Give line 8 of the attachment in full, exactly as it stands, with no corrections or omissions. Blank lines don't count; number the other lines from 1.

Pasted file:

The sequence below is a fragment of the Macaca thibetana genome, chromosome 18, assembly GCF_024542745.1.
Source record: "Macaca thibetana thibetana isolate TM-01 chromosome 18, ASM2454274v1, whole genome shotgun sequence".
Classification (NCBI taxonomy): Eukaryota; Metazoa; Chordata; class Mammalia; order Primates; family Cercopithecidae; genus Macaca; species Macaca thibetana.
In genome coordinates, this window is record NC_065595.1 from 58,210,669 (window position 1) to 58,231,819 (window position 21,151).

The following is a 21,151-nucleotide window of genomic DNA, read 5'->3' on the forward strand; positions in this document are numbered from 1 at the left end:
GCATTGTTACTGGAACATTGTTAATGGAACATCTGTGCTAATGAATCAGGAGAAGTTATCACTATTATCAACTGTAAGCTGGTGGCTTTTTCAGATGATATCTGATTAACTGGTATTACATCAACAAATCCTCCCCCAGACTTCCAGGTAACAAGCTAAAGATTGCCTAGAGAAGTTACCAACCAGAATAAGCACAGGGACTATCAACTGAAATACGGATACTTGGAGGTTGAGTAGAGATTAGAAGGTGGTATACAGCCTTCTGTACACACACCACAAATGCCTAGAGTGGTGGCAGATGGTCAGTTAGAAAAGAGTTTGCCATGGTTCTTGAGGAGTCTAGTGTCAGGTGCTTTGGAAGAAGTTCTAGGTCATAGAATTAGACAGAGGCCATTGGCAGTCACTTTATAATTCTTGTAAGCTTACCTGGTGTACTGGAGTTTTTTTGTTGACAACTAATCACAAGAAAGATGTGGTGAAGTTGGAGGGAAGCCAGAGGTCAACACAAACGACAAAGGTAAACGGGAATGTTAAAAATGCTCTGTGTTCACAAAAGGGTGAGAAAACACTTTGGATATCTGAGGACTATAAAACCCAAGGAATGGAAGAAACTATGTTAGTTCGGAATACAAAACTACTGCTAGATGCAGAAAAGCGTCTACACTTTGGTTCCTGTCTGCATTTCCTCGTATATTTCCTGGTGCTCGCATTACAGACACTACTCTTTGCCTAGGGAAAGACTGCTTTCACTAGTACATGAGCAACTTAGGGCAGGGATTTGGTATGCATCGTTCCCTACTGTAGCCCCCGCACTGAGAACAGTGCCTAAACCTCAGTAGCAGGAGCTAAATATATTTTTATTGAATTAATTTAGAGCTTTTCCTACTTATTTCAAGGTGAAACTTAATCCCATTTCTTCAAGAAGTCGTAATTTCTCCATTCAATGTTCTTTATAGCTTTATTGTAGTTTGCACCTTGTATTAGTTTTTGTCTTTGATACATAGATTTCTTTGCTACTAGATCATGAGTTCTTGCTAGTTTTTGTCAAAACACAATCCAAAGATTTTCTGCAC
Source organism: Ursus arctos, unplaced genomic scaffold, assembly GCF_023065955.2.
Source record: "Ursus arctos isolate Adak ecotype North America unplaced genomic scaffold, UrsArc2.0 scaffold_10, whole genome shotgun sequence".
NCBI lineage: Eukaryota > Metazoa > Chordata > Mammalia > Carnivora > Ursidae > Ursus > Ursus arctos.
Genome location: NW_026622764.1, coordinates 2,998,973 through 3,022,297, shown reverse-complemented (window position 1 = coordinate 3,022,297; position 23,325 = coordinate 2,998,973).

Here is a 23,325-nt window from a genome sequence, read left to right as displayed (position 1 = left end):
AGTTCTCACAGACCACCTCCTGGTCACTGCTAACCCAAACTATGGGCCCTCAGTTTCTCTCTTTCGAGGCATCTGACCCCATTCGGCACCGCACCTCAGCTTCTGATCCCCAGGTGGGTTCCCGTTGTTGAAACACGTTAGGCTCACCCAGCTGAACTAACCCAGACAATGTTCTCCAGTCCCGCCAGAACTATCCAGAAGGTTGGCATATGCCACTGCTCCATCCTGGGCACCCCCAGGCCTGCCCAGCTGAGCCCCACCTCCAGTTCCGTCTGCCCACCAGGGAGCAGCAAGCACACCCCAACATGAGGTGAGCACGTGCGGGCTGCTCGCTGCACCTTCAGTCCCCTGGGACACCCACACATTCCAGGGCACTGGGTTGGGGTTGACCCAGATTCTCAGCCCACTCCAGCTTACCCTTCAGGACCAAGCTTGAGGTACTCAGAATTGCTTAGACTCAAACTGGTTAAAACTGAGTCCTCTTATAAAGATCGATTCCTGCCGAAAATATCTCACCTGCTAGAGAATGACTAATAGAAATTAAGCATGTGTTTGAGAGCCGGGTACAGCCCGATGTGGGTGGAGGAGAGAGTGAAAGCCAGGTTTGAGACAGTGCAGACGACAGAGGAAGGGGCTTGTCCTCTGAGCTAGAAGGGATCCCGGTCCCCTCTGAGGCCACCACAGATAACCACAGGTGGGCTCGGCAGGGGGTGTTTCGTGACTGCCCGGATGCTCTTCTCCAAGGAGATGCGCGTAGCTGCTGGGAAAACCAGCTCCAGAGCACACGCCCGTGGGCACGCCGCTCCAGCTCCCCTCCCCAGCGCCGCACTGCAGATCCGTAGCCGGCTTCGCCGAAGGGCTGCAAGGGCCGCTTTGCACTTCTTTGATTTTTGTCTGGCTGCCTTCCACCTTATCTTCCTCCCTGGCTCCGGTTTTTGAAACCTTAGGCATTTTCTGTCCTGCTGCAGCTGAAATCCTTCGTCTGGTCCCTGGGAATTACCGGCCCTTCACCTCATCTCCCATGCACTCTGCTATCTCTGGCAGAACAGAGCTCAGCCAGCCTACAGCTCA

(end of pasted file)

Source record: "Ursus arctos isolate Adak ecotype North America unplaced genomic scaffold, UrsArc2.0 scaffold_10, whole genome shotgun sequence".